32 US 103 William Nichols v. Samuel J Fearson

32 U.S. 103

7 Pet. 103

8 L.Ed. 623

WILLIAM S. NICHOLS, Plaintiff in error,

January Term, 1833

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ERROR to the Circuit Court of the district of Columbia, and county of Washington. The plaintiff in error instituted a suit on a promissory note, dated at Georgetown, October 22d, 1821, for the sum of $101, payable to the order of S. & J. Fearson, the defendants, and by them indorsed. The evidence in the case showed, that on the 26th of October 1821, the defendants came into the store of the plaintiff with the note, and told the plaintiff they had obtained the note from the maker for goods they had sold him at their store, and asked the plaintiff what he would give for it; the plaintiff said he would give $97 for it, which the defendants agreed to take; and thereupon, the plaintiff received the note, which was indorsed by the defendants, before it was brought to the store, and $97 were paid to the defendants for it. When the note became due, and being unpaid by the maker, the defendants promised to pay it.


Upon this evidence, the counsel for the defendants prayed the court to instruct the jury: 'That if they believe from the said evidence, that the plaintiff received the note upon which this suit is brought, of defendants, with their indorsement upon it, and without an understanding that the defendants were not to be responsible on said indorsement, and that the plaintiff paid or agreed to pay therefor only the sum of $97, the transaction is usurious, and the plaintiff is not entitled to recover;' which the court gave as prayed. To which the plaintiff, by his counsel, excepted, and then prayed the court to instruct the jury: 'If they should believe, from the evidence aforesaid, that the defendants, having the note in question, and wishing to part with it, in order to avoid suing the maker, and not having occasion or desire for a loan of money, offered to sell it to the plaintiff, and that the plaintiff, having some accounts with the maker, against which he expected to be able to set off the said note, and not with any other design, agreed to buy it, and did buy it, for $97; and that no loan for usurious interest, nor any loan, nor any evasion of the laws against usury was in the comtemplation of either of the said parties, then plaintiff is entitled to recover;' which the court refused.


The plaintiff's counsel prayed the court to instruct the jury: 'If they believe, from the evidence aforesaid, that this note was sold, and not received by plaintiff, by way of discount or loan, plaintiff is entitled to recover;' which also was refused.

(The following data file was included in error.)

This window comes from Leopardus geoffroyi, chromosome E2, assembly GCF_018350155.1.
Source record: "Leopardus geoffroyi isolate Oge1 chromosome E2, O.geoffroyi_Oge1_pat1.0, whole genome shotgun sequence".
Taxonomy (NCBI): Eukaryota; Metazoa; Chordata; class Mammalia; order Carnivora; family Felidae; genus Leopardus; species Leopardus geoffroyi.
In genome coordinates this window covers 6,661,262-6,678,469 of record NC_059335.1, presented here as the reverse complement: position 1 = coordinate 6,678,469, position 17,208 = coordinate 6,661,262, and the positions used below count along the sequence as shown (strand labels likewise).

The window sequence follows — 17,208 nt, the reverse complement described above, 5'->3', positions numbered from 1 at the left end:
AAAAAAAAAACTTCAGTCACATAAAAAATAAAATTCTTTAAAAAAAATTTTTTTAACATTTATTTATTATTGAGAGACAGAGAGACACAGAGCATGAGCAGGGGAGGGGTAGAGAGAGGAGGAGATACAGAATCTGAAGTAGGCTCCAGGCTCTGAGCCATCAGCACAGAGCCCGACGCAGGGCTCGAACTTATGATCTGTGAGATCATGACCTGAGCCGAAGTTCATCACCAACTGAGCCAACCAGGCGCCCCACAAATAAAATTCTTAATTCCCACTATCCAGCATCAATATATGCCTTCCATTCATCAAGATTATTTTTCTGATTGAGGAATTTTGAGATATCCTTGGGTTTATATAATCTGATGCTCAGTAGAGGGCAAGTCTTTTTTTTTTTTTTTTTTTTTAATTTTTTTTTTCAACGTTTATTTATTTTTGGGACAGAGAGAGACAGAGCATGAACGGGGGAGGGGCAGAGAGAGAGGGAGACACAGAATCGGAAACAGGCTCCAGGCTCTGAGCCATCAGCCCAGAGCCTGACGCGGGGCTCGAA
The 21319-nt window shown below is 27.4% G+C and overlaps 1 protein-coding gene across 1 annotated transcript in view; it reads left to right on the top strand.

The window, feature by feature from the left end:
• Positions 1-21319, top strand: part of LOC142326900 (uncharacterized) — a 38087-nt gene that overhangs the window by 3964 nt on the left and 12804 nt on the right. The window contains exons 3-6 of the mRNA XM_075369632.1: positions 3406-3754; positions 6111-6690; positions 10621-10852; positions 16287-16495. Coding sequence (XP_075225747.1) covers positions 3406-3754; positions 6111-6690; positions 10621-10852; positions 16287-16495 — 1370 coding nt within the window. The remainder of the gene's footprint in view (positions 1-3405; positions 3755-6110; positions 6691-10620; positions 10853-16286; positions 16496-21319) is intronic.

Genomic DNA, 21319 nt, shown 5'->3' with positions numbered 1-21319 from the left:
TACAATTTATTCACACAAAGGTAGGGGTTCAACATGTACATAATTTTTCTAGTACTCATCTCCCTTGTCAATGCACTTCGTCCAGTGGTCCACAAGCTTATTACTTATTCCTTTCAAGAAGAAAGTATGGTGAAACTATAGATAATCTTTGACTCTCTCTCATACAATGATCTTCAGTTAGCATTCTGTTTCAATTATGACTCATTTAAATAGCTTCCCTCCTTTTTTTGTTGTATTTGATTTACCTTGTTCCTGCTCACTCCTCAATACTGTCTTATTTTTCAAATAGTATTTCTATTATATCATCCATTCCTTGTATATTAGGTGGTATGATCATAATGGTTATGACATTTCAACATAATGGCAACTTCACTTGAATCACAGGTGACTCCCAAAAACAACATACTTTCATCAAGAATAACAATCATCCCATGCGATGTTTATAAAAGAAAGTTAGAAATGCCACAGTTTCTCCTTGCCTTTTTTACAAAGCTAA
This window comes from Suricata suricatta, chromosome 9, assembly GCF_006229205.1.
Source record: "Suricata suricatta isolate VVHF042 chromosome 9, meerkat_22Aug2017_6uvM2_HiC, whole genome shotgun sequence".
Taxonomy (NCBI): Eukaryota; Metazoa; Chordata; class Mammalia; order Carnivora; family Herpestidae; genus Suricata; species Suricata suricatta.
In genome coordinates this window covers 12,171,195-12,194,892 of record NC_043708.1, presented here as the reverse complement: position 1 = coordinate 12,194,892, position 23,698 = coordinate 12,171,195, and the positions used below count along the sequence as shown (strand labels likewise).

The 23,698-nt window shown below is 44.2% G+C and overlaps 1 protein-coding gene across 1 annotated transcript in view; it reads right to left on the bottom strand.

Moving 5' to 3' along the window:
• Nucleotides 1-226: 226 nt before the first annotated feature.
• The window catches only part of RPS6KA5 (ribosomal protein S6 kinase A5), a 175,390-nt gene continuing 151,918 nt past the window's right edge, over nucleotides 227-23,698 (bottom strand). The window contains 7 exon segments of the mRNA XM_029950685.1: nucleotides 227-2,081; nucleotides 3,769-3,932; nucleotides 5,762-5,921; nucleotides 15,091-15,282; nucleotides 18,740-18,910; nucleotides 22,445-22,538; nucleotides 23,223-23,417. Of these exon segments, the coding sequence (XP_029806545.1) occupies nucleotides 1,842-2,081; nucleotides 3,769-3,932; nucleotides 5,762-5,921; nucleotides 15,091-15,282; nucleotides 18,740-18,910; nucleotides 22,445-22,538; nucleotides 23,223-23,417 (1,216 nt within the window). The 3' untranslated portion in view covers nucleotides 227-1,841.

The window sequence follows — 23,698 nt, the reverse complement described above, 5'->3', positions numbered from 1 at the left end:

The plaintiff excepted to the instructions of the court given to the jury on the prayers of the defendants; and also to the refusal of the court to give the instruction asked by them. The jury having found for the defendants, this writ of error was prosecuted to reverse the judgment of the court on the same.


The case was argued by Key, for the plaintiff in error; and by Coxe, for the defendants.


Key, for the plaintiff in error, contended, that the question of usury was one depending entirely on the transaction out of which it was said to arise. If a loan was the object of the dealing between the parties, it might be usury; but if it was only the sale of a note already made, it was not so. Why should not a person who has claims upon him purchase a note, to set it off against such demands? Why should not the holder of a note sell it for what he may consider it worth? The reason that such a sale of a note is said to be usurious is, that the indorser who disposes of it is liable; and yet the sale of a bill of exchange, the payment of which is guarantied by the seller, is valid. He cited, Scott v. Lloyd, 4 Pet. 205; 1 Stark. 385; 2 Barn. & Ald. 588; 2 Munf. 36; 8 Cow. 369; 3 Bos. & Pul. 154; 1 Call 66, 70; 1 Dall. 217; 2 Str. 1243.


Coxe, for the defendants in error, argued, that the sale of the note by the defendants, they being indorsers upon it, was a borrowing of money on usury. While it is admitted, that promissory notes may be sold for less sums than their nominal amount, and with larger deductions than the regular discount; yet, in no such cases, does the seller continue liable for the repayment of the money, by indorsing the note. The indorsement of the note made it a direct contract between the plaintiff and the defendant, for the loan of money, on a usurious consideration. There was nothing, therefore, to leave to the jury; the fact was admitted, and the law was properly applied to it by the court. He cited, 13 Johns. 52; 15 Ibid. 44; 2 Johns. Cas. 60; 15 Mass. 96; 2 Conn. 175.

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JOHNSON, Justice, delivered the opinion of the court.